Tuesday, November 1, 2011

Update from Intern Laura Fanjoy following Rainy Season in Guatemala





I had the opportunity to visit Salvador Xolhuitz this week, the CCDA-affiliated community that was most affected by the recent rains. The members of the community showed me the damages suffered on their property, and requested that I put together an article for their English-speaking friends to convey the impact of the damages and their concerns for the future.

The people of Salvador Xolhuitz have been through their fair share of struggles, since gaining access to their finca (plantation) through the government's land fund in 2004. They have worked to build their community, overcome internal conflict and attempt to meet the annual payments required to pay off their debt. Despite all of these challenges, residents are grateful for the land they now live and work on, and are determined to make their story a successful one.

Just as the rainy season was drawing to an end, the residents of Salvador Xolhuitz were presented with another challenge. After days of heavy rain, the earth gave way, and their finca suffered numerous landslides. Thankfully, there were no injuries or deaths, since the lanslides occured in the part of their property designated for production. The result however, is the loss .352 hectares of productive land, in the middle their harvest. Their losses are principally banana trees, coffee and trees used for wood. It is estimated that the cost of the damages is over Q 800,000.00 or $101,105.81 Canadian dollars.

The effects of the landslides would be devestating to any community, but in Salvador Xolhuitz there is an additional challenge, their debt. Altogether, Salvador Xolhuitz owes Q 2,740,123.28 (345,883.97 Canadian dollars) for the land they bought through the land fund in 2004. This figure represents an immense challenge, considering that each benefactor earns approximately Q 20 ($2.50 Canadian) a day[1]. As interest accumulates on their debt, benefactors find themselves further and further away from paying off the finca, with their payment plan to expire in 2016.

Guatemala's land fund was founded in the 1996 Peace Accords for the purpose of addressing the unequal access to land that plagues Guatemala. The land fund adheres to a market-based approach to land reform, which means that it serves as an intermediary between groups of campesinos interested in accessing land, and landowners interested in selling their property. Unfortunately, this program has failed to alleviate the problem of landlessness, as only 253 communities have succeeded in buying land since the land fund began its operations in 1998. Among land fund benefactors, the majority live in conditions of poverty, due to the poor quality of land accessed. It is common for fincas bought through the land fund to be remote, lacking infraestructure such as roads, potable water and electricity, and to have been long abandoned with land that is no longer productive. Since the creation of the land fund provoked a surge in demand for land, with few landowners willing to sell, the land accessed is often overvalued, leaving benefactors with a large debt. As the result of this situation, it is predicted that 139 of the 253 communities that accessed land through the land fund, will be unable to pay off their debt, and therefore are at risk of loosing their land. To date, three communities have lost their land after finding themselves unable to repay their debt.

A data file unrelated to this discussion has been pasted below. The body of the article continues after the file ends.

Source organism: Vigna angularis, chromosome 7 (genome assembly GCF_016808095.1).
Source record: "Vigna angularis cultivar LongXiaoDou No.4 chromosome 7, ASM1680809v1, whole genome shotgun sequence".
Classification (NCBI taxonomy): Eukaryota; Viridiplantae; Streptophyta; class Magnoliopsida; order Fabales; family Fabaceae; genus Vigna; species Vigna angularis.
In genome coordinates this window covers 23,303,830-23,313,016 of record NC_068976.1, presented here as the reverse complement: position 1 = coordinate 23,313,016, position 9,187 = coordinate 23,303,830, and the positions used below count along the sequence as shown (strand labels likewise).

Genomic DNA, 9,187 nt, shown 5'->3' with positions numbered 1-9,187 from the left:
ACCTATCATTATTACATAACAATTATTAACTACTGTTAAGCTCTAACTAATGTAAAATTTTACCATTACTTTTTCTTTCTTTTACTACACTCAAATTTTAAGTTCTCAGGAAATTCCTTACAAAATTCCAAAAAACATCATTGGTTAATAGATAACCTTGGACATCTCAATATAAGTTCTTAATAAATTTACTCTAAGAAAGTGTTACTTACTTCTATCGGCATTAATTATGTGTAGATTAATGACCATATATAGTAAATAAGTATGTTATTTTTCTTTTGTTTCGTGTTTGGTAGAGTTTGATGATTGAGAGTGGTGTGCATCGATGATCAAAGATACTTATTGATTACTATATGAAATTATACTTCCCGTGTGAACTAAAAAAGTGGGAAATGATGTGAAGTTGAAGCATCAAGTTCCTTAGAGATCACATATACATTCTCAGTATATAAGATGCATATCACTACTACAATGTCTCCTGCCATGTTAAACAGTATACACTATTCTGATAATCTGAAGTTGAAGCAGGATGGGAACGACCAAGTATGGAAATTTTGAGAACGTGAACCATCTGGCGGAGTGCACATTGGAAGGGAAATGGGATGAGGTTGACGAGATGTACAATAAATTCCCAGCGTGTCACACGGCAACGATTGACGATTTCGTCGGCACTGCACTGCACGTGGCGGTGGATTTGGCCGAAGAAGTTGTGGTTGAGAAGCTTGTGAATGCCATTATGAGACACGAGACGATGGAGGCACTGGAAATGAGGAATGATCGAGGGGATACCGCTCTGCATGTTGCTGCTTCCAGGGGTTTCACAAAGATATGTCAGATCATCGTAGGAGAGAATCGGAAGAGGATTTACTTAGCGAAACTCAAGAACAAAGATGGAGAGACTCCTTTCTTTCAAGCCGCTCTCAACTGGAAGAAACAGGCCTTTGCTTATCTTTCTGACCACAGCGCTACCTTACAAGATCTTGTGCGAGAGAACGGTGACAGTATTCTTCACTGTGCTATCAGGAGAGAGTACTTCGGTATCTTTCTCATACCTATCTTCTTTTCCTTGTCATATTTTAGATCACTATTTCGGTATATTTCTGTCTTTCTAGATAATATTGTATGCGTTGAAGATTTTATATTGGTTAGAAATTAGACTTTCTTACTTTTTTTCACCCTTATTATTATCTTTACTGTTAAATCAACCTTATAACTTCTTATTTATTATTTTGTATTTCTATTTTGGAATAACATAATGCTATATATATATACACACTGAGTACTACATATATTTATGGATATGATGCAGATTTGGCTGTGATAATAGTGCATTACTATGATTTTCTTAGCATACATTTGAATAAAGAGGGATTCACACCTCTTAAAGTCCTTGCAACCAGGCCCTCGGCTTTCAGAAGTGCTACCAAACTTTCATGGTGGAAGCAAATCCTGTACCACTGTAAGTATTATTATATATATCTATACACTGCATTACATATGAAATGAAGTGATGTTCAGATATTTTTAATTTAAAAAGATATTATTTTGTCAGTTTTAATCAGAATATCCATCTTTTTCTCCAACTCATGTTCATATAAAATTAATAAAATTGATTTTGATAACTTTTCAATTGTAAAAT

Despite being among the 139 communities at risk of loosing their land, the residents of Salvador Xolhuitz are fortunate. The land they accessed is of good quality, and they have been able to build a school, install electricity and enjoy access to water. Since accessing the finca, they have had several good harvests, but have so far not been able pay the full amount outlined in their annual debt payments. Now, having lost approximately half of their coffee harvest, as well as other crops, they find themselves worrying about making ends meet, nevertheless fulfilling their debt payment. The damages suffered to the finca are yet to be acknowledged by the land fund, which has failed to provide any assistance to the community.

Aside from the land fund, the government has also failed to provide assitance to the community of Salvador Xolhuitz or other small producers affected by the rains. Unfortunately, when natural disasters strike Guatemala, emergency relief is often channeled through the government, where it rarely reaches campesinos. It is for this reason that the residents of Salvador Xolhuitz have turned to the CCDA their international partners, in this time of need.

In my conversations with the governing council for the community of Salvador Xolhuitz, I was told that any help received would be directed replanting lost crops and repairing damages, all of which will help them make this year's debt payment. Residents expressed their frusteration, that they have been forced to turn to organizations such as the CCDA and international partners for assistance, in times where it is the government's responsibility to come to their aid.

Donations can be sent to CoDevelopment Canada at #260 2747 EastHastings St., Vancouver, BC, V5K 1Z8. Any donation over $20 will receive a tax receipt. In order to ensure that your contribution is directed to the CCDA, please write "CCDA relief" on the memo line of your cheque. For more infomration, please write:

I (Laura) would be happy to answer any questions. I can be reached at l_fanjoy@hotmail.com. Please pass this information along to your communities!

[1] This figure is based on an estimation of their daily wages, using the approximate annual income of the finca divided by beneficiaries and days worked.


Please see attached for some pictures and a video I took during my visit.

Take care,

Laura